Saturday, January 29, 2011

Child welfare workforce turnover- what's the problem?

(c) creative commons brianhendrix

I have dedicated the last several years of my research career to studying the problem of child welfare workforce turnover.  High turnover of frontline child welfare workers is a national (and international) problem. The average stay of a child welfare worker in the US is about 2.5 years. So what's the problem?

1.  It takes workers time to learn system issues and effective practice.  Some research suggests it takes about 2 years.  If workers leave just as they are learning the job, they are taking what they've learned with them, and clients are often served by newer workers.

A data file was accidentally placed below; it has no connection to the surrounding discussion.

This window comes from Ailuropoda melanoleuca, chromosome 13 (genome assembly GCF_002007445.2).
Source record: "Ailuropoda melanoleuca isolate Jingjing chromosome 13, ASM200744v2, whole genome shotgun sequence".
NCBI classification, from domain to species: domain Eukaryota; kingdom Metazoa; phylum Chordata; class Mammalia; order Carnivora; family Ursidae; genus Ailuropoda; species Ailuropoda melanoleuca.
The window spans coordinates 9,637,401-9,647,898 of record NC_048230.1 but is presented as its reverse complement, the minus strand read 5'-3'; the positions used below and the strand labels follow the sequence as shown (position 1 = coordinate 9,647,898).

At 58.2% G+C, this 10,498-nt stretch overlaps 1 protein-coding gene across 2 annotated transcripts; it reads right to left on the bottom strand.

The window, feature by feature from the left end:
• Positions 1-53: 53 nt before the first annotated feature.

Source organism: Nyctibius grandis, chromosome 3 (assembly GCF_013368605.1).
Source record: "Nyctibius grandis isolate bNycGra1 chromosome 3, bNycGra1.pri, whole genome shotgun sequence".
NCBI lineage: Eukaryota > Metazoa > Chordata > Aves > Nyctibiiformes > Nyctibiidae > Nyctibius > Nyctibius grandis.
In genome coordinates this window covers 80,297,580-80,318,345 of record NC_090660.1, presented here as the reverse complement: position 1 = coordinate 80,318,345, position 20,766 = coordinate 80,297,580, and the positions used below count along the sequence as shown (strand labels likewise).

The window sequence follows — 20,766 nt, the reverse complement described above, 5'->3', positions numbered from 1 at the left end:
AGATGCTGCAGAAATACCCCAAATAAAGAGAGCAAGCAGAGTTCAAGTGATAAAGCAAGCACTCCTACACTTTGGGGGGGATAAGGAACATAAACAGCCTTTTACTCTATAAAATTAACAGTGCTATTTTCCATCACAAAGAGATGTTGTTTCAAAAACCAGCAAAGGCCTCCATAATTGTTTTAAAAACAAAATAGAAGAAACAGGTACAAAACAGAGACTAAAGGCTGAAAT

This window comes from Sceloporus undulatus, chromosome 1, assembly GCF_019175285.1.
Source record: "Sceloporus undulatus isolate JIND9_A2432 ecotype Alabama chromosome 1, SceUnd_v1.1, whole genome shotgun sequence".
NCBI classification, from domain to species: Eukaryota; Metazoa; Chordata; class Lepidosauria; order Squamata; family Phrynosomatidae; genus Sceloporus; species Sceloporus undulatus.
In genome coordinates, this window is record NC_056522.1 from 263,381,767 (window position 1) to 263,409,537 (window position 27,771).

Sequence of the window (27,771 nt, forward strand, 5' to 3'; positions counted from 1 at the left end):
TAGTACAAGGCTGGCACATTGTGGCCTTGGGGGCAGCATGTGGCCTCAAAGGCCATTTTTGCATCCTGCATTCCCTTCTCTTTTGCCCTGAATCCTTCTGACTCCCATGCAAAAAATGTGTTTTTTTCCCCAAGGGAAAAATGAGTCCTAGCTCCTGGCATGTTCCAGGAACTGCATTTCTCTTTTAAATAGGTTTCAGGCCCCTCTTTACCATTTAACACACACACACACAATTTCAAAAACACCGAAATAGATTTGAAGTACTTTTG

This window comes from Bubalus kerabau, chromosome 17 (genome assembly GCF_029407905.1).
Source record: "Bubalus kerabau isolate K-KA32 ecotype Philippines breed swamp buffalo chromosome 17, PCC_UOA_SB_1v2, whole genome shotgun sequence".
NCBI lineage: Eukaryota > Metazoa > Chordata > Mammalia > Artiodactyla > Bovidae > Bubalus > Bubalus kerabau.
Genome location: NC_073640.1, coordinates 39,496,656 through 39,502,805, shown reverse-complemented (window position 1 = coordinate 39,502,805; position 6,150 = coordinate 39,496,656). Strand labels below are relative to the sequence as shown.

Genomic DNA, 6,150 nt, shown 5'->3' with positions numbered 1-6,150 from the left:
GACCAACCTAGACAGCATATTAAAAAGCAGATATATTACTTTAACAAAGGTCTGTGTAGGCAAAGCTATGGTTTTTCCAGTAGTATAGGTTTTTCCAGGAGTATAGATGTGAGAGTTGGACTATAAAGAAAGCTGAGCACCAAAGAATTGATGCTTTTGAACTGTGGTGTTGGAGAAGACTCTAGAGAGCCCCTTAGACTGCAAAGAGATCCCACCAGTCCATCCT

2. Turnover is expensive.  It can cost about $35,000-$50,000 in direct costs (training, advertising, recruitment, payout of earned time) each time a worker leaves.  This cost impacts the budget of agencies who could be spending the money for more direct services to families or perhaps even preventative services. If a small office loses 10 workers per year, this could be $500,000 in funds that are used to replace workers instead of serve children.

3.  Turnover is contagious.  When a worker leaves, it places a workload burden on other workers. Studies show that turnover and the associated poor morale can be contagious in agencies.

4. Turnover impacts the vulnerable clients that child welfare agencies serve.  Often children involved in child welfare have a history of unstable relationships, seperation, and loss, and worker turnover heightens this experience.  Children in care report that they have a harder time trusting social workers because of turnover, and even feel responsible for workers leaving the agency.